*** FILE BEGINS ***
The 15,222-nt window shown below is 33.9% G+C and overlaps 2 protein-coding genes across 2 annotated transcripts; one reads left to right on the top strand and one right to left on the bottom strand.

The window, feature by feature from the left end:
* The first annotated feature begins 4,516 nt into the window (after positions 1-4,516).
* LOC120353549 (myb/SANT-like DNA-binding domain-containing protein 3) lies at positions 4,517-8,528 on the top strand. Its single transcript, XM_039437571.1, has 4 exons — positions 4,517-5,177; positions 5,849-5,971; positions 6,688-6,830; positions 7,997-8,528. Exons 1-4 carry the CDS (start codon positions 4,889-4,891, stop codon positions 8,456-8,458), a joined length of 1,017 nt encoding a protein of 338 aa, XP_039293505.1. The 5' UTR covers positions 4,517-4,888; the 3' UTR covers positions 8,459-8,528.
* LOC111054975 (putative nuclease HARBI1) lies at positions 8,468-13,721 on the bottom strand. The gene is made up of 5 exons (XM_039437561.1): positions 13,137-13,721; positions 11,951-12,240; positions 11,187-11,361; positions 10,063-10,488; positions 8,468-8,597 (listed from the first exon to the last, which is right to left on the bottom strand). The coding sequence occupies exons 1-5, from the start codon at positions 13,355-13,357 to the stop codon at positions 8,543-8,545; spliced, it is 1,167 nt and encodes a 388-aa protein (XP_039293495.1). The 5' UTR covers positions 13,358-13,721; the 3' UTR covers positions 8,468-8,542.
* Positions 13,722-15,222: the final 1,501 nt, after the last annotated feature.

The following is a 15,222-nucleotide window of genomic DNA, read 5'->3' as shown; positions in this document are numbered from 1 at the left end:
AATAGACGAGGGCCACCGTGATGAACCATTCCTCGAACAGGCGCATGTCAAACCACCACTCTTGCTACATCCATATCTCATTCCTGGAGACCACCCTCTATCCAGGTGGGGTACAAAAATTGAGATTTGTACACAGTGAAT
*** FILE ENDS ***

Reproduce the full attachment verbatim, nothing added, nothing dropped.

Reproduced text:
The 15,222-nt window shown below is 33.9% G+C and overlaps 2 protein-coding genes across 2 annotated transcripts; one reads left to right on the top strand and one right to left on the bottom strand.

The window, feature by feature from the left end:
* The first annotated feature begins 4,516 nt into the window (after positions 1-4,516).
* LOC120353549 (myb/SANT-like DNA-binding domain-containing protein 3) lies at positions 4,517-8,528 on the top strand. Its single transcript, XM_039437571.1, has 4 exons — positions 4,517-5,177; positions 5,849-5,971; positions 6,688-6,830; positions 7,997-8,528. Exons 1-4 carry the CDS (start codon positions 4,889-4,891, stop codon positions 8,456-8,458), a joined length of 1,017 nt encoding a protein of 338 aa, XP_039293505.1. The 5' UTR covers positions 4,517-4,888; the 3' UTR covers positions 8,459-8,528.
* LOC111054975 (putative nuclease HARBI1) lies at positions 8,468-13,721 on the bottom strand. The gene is made up of 5 exons (XM_039437561.1): positions 13,137-13,721; positions 11,951-12,240; positions 11,187-11,361; positions 10,063-10,488; positions 8,468-8,597 (listed from the first exon to the last, which is right to left on the bottom strand). The coding sequence occupies exons 1-5, from the start codon at positions 13,355-13,357 to the stop codon at positions 8,543-8,545; spliced, it is 1,167 nt and encodes a 388-aa protein (XP_039293495.1). The 5' UTR covers positions 13,358-13,721; the 3' UTR covers positions 8,468-8,542.
* Positions 13,722-15,222: the final 1,501 nt, after the last annotated feature.

The following is a 15,222-nucleotide window of genomic DNA, read 5'->3' as shown; positions in this document are numbered from 1 at the left end:
AATAGACGAGGGCCACCGTGATGAACCATTCCTCGAACAGGCGCATGTCAAACCACCACTCTTGCTACATCCATATCTCATTCCTGGAGACCACCCTCTATCCAGGTGGGGTACAAAAATTGAGATTTGTACACAGTGAAT